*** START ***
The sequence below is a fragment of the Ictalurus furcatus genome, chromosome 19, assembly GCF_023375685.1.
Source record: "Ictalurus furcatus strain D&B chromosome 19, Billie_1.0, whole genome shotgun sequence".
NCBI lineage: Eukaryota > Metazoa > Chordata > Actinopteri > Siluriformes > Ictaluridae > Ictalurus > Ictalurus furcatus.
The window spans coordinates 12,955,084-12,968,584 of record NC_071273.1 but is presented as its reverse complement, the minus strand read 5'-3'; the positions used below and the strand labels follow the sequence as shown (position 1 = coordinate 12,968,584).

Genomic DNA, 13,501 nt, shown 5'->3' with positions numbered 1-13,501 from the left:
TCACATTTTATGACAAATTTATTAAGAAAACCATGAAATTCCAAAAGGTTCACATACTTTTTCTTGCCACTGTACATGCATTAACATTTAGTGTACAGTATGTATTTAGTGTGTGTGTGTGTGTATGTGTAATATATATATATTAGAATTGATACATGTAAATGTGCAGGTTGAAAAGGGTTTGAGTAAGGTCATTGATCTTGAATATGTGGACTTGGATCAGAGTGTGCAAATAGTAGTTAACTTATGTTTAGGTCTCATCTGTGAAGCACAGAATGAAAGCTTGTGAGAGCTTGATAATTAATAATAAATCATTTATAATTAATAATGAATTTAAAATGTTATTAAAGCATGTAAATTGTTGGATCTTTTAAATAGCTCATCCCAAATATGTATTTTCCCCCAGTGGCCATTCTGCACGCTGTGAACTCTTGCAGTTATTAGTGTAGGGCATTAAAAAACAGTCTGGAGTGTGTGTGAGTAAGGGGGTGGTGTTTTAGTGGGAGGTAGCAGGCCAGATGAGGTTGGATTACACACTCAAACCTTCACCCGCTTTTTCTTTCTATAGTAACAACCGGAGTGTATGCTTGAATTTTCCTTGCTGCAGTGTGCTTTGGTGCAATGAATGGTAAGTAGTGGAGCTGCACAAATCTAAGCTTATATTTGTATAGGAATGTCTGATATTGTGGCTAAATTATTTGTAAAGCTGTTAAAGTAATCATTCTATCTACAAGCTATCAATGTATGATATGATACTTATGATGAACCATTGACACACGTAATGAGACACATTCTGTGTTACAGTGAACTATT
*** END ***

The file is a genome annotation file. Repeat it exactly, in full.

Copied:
The sequence below is a fragment of the Ictalurus furcatus genome, chromosome 19, assembly GCF_023375685.1.
Source record: "Ictalurus furcatus strain D&B chromosome 19, Billie_1.0, whole genome shotgun sequence".
NCBI lineage: Eukaryota > Metazoa > Chordata > Actinopteri > Siluriformes > Ictaluridae > Ictalurus > Ictalurus furcatus.
The window spans coordinates 12,955,084-12,968,584 of record NC_071273.1 but is presented as its reverse complement, the minus strand read 5'-3'; the positions used below and the strand labels follow the sequence as shown (position 1 = coordinate 12,968,584).

Genomic DNA, 13,501 nt, shown 5'->3' with positions numbered 1-13,501 from the left:
TCACATTTTATGACAAATTTATTAAGAAAACCATGAAATTCCAAAAGGTTCACATACTTTTTCTTGCCACTGTACATGCATTAACATTTAGTGTACAGTATGTATTTAGTGTGTGTGTGTGTGTATGTGTAATATATATATATTAGAATTGATACATGTAAATGTGCAGGTTGAAAAGGGTTTGAGTAAGGTCATTGATCTTGAATATGTGGACTTGGATCAGAGTGTGCAAATAGTAGTTAACTTATGTTTAGGTCTCATCTGTGAAGCACAGAATGAAAGCTTGTGAGAGCTTGATAATTAATAATAAATCATTTATAATTAATAATGAATTTAAAATGTTATTAAAGCATGTAAATTGTTGGATCTTTTAAATAGCTCATCCCAAATATGTATTTTCCCCCAGTGGCCATTCTGCACGCTGTGAACTCTTGCAGTTATTAGTGTAGGGCATTAAAAAACAGTCTGGAGTGTGTGTGAGTAAGGGGGTGGTGTTTTAGTGGGAGGTAGCAGGCCAGATGAGGTTGGATTACACACTCAAACCTTCACCCGCTTTTTCTTTCTATAGTAACAACCGGAGTGTATGCTTGAATTTTCCTTGCTGCAGTGTGCTTTGGTGCAATGAATGGTAAGTAGTGGAGCTGCACAAATCTAAGCTTATATTTGTATAGGAATGTCTGATATTGTGGCTAAATTATTTGTAAAGCTGTTAAAGTAATCATTCTATCTACAAGCTATCAATGTATGATATGATACTTATGATGAACCATTGACACACGTAATGAGACACATTCTGTGTTACAGTGAACTATT